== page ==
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Behind The Wheel

Are You Smarter Than a Learner Driver?

My mother learned to drive on the prairies as a teenager. She paid her two dollars, was given a driver's licence and then learned to drive. I learned in my teens as well, studying the driving guide, took a twenty question test, spent some time as a learner, passed a 20 minute road test and I had my licence. My children both took driver training during their Learner stage because I could afford it and felt it was an important life skill. They passed a 25 question test, spent time in the Learner stage, were tested, moved on to the Novice stage, were tested and then got their full licence. Quite a difference, isn't it?

I would be willing to bet that all of us, the middle aged or older better than average driver crowd, would be hard pressed to equal or better the score of a newly minted class 5 driver on ICBC's on line driver's test. I base that remark on what I see happening around me when I drive and the correspondence that I have had with visitors to my DriveSmartBC web site. Many drivers have failed to maintain the knowledge of the road rules that they need to drive safely and properly. In addition, the rules have changed since I obtained my class 5.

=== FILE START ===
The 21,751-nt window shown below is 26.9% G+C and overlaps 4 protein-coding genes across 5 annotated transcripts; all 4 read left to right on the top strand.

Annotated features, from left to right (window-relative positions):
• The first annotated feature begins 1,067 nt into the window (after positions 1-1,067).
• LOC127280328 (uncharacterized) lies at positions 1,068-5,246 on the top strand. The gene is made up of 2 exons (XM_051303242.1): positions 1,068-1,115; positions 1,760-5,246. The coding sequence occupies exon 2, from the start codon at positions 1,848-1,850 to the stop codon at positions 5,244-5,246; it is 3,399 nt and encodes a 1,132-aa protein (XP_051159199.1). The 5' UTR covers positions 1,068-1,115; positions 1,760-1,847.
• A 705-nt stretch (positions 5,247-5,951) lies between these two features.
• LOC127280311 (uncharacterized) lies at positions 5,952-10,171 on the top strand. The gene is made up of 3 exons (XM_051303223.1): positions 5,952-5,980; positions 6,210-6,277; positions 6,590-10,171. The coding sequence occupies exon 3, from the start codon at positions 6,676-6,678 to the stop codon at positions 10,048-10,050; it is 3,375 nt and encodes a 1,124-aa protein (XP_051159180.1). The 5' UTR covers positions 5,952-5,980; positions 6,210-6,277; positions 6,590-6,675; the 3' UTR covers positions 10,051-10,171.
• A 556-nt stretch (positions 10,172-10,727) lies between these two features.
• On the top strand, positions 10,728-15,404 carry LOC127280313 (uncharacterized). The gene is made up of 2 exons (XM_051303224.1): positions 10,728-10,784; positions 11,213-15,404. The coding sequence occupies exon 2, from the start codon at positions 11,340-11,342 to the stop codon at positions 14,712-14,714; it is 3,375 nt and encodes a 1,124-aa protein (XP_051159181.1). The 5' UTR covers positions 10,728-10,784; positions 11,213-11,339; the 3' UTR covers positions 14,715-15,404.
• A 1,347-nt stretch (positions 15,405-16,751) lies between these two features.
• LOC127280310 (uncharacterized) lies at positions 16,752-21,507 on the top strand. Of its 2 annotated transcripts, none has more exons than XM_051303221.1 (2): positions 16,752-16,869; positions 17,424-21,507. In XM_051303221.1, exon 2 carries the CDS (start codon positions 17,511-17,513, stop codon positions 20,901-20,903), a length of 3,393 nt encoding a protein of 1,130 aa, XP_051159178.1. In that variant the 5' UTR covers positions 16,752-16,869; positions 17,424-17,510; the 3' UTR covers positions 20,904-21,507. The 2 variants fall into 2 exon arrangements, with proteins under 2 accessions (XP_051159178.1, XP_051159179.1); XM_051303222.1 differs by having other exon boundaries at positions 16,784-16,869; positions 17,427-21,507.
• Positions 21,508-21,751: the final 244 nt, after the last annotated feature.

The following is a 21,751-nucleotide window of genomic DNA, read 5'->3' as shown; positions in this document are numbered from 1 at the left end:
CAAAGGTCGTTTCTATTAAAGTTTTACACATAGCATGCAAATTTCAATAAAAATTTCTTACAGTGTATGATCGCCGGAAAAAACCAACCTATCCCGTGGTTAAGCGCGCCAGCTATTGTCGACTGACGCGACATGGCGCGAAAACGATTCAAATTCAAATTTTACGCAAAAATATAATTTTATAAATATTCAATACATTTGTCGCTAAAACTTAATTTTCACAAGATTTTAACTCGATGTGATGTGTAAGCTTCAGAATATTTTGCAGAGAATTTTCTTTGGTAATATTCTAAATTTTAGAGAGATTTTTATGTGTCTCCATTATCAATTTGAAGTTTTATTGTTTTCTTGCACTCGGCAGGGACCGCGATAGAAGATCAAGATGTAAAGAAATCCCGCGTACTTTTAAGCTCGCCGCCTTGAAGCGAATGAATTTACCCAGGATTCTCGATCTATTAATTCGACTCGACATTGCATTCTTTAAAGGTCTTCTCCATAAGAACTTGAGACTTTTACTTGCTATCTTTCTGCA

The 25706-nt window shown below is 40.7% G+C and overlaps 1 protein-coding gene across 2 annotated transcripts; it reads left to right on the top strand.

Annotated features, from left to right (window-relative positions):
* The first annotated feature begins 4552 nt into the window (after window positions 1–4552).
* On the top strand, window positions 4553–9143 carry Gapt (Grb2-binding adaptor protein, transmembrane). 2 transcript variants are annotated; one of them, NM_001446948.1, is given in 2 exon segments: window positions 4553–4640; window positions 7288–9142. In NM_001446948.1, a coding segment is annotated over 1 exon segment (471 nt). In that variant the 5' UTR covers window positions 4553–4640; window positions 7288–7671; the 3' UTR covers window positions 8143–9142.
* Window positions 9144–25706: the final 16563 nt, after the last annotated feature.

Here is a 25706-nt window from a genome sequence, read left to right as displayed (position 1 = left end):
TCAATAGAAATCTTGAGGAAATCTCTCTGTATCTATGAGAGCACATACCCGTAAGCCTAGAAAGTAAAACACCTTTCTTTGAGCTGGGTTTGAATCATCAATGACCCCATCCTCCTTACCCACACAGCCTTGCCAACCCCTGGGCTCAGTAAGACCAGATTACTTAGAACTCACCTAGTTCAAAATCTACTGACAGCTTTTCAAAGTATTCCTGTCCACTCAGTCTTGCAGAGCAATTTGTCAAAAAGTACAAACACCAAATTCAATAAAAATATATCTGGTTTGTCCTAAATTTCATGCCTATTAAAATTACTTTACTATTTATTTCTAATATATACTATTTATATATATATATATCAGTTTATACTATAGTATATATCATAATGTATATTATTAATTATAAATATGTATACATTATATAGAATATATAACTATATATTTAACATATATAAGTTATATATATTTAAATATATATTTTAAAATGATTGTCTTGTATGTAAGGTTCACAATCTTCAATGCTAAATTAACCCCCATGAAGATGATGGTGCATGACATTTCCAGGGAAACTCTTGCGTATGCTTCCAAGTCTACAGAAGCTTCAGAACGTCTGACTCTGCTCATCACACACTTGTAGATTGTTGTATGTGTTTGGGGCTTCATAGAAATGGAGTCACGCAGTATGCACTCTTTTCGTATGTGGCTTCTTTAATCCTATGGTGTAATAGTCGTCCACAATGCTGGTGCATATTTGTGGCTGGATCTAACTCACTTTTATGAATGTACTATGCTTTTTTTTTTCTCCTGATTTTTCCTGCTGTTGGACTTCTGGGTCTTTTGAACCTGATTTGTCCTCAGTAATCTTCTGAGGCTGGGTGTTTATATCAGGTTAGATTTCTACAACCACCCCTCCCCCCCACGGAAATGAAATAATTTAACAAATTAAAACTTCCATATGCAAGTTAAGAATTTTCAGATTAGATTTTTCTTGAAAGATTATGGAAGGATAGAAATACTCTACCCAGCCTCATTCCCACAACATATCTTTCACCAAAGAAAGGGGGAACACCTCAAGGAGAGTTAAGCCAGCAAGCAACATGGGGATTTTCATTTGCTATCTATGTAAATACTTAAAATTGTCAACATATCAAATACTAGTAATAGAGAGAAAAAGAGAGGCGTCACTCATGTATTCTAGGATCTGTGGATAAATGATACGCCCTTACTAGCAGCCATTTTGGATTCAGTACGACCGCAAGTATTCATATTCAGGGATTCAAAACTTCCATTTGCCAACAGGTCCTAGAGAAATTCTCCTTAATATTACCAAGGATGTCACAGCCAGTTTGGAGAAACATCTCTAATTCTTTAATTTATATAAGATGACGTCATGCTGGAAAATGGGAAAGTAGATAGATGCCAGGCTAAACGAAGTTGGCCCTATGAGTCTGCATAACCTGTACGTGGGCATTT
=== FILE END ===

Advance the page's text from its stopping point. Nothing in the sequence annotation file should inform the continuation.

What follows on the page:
I challenge you! Visit www.icbc.comand look for the link to the Practice Knowledge Test on the home page below the green tab labelled New Driver. Take the full test and answer all 25 questions that will be presented to you at random. Did you answer at least 80% of the questions correctly? If not and you were trying to obtain your Learner's, you would be told to go home and study some more because you didn't have sufficient knowledge of the rules to start learning to drive.

Good luck!

The author is a retired constable with many years of experience in traffic law enforcement. To comment or learn more, please visit www.drivesmartbc.ca.



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About the author...

Tim Schewe has been writing his column for most of the 20 years in his traffic enforcement service in the RCMP. It was 'The Beat Goes On' in Fort St. John, 'Traffic Tips' in the South Okanagan and now 'Behind the Wheel' on Vancouver Island and now Castanet.net. Schewe retired from the Force in January of 2006, but the column became a habit and continues.

E-mail him your questions or concerns: [email protected]
 




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The views expressed are strictly those of the author and not necessarily those of Castanet. Castanet presents its columns "as is" and does not warrant the contents.


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